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1. in place of dbfs filesystem
The space from the DBFS filesystem is not spread across all celldisks (due the need for operating system space) so isn't going to be evenly balanced; this is the reason why it is in a separate DBFS diskgroup rather than as part of your DATA diskgroup. I wouldn't recommend using it as such.
2. move RECO to use ZFS
Remember, RECO stores your archivelogs, so it's critical for recoverability. In a redo-intensive database it would have high I/O volumes too.
3. Move our DEV dbs to use ZFS instaed of HPC disks on exadata. What happens if we take backups of our production database and restore to DEV for development purposes?
I like this option better than the other two you've listed. You can definitely clone your production database to a ZFS Appliance-backed database. You won't be able to Exadata-specific features like smart scans though.
4. any other ways ZFS storage can help us save on being a new exadata appliance.
Look at why storage usage is increasing. Can you compress existing data (using HCC for example)? Perhaps create a separate archival database for older data?
If using the ZFS appliance for Exadata storage, make sure it's connected via InfiniBand of course.
We are having space issues
Oracle 220.127.116.11 on Exadata x2-2 on bp11.
All of this is prefaced with the that these are general recommendations and may not apply to your actual environment. Also, if connecting a ZFS storage appliance to Exadata, Infiniband connectivity is the only way you should do it.
I would recommend a ZFS storage appliance in place of using DBFS in most cases, just because DBFS seems to be cumbersome and it performs slow depending on what you're using it for. Even if you removed everything from the DBFS_DG diskgroup, Oracle does not recommend putting those griddisks into the DATA or RECO diskgroups, because the diskgroups would then become unbalanced. You could use DBFS_DG for things other than a DBFS filesystem, but remember that it's on the slowest area of the disks.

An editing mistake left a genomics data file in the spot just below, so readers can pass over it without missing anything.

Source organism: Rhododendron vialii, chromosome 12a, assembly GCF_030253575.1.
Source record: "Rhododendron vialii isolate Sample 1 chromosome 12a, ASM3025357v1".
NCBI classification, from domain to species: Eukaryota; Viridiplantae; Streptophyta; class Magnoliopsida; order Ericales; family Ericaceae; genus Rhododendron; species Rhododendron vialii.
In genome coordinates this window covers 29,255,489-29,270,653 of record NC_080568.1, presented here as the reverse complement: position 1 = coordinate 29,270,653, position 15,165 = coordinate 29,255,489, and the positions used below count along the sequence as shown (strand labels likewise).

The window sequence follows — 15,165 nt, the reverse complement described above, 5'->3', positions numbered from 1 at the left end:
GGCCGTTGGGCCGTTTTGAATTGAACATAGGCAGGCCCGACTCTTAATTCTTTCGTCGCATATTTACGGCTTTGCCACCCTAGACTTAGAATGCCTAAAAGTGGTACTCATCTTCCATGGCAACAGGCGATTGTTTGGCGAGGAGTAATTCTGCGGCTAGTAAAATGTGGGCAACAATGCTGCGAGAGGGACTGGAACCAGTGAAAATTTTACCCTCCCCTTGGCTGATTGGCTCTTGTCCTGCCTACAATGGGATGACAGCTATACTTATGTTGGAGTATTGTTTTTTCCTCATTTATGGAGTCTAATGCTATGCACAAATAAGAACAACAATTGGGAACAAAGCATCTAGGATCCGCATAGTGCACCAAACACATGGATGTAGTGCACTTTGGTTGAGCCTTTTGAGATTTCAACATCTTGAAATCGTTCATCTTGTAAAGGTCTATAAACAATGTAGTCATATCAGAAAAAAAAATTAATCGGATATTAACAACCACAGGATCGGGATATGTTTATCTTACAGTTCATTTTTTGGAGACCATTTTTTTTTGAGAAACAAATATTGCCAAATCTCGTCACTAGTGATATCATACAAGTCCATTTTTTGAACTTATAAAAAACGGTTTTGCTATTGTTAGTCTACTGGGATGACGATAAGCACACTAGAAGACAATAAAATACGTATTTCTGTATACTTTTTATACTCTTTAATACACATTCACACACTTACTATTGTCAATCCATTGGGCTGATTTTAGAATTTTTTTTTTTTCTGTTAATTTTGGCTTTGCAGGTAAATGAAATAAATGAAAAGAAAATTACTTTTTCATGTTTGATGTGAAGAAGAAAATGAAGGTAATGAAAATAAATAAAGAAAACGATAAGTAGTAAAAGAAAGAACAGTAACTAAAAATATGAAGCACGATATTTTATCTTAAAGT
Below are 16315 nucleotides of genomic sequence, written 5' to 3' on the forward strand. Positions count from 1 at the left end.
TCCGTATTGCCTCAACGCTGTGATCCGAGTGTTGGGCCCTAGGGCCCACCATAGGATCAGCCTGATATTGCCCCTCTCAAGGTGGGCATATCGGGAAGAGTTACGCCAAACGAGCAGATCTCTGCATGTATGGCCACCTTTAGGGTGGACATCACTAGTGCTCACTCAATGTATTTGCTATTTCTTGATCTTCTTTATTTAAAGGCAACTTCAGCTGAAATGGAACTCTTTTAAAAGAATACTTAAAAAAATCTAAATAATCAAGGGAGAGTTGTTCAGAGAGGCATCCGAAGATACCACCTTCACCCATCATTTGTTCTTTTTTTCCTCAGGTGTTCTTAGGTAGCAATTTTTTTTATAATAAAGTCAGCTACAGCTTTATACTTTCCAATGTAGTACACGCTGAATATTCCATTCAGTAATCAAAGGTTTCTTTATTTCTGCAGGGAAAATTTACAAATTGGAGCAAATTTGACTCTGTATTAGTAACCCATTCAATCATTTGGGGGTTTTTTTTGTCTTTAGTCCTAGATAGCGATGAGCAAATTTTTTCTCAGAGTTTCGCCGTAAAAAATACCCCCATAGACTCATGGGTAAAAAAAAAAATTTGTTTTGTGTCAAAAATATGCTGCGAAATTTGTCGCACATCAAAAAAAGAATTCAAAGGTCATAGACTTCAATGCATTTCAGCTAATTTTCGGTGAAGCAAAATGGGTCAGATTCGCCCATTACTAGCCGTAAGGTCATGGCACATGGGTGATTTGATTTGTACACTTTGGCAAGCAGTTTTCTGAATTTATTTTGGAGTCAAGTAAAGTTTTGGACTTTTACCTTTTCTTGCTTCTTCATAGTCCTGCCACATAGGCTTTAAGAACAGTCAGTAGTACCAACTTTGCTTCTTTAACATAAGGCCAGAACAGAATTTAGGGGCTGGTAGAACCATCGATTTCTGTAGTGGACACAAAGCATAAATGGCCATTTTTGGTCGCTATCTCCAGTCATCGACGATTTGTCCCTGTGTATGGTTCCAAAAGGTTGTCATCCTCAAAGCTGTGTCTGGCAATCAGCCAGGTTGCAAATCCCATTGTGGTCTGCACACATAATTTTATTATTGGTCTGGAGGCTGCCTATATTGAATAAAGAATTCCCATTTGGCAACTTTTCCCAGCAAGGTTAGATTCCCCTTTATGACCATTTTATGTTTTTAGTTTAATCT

Would you place all of your RECO area on the ZFS, or just use it as a place for backups? I'd most likely suggest having a small FRA on the Exadata and backing up to the ZFS appliance, but it depends on how tight you are on space and what your workload looks like.
As for moving the development databases off of the Exadata storage and on to the ZFS, I don't really see the point in having them on the compute nodes at all, except for licensing reasons. It's going to be taking CPU and memory cycles away from databases that are open to utilizing Exadata storage. Keep in mind that the ZFS storage appliance will not present disks to be used within ASM, and aren't going to act like a database running on Exadata (with the exception of HCC). As long as you know that going in, you can certainly take databases running on the Exadata and restore them to the ZFS storage appliance.
As Marc said above, look into your storage needs and see what's using so much space. If it's historical data that doesn't get updated, it's a candidate for HCC.
We are going through a similar exercise to move backups to external storage (absolutely IB connected) but may not necessarily end up on ZFS. Exadata is an extremely expensive place to store database backups, and especially so if RECO is 60% of your DBM storage and even more so if you employ ASM High Redundancy. I agree with Marc in having a small FRA on the DBM and backing up to an external, dedicated, IB-connected storage unit.
DBFS adds complexity to a solution on Exadata and the default DBFS DG offers no flexibility in sizing. You are stuck with it, so leave it and use as you wish. If you want more space, you have to create a second DBFS DG. I do not see any problem with having this second DBFS DG on the same external storage.
866614 wrote:If you're going to use external storage, I wouldn't want to put it inside a DBFS. From my experience adding the extra layer of DBFS doesn't provide the much performance benefit. For external storage, directNFS is the way to go.
I do not see any problem with having this second DBFS DG on the same external storage.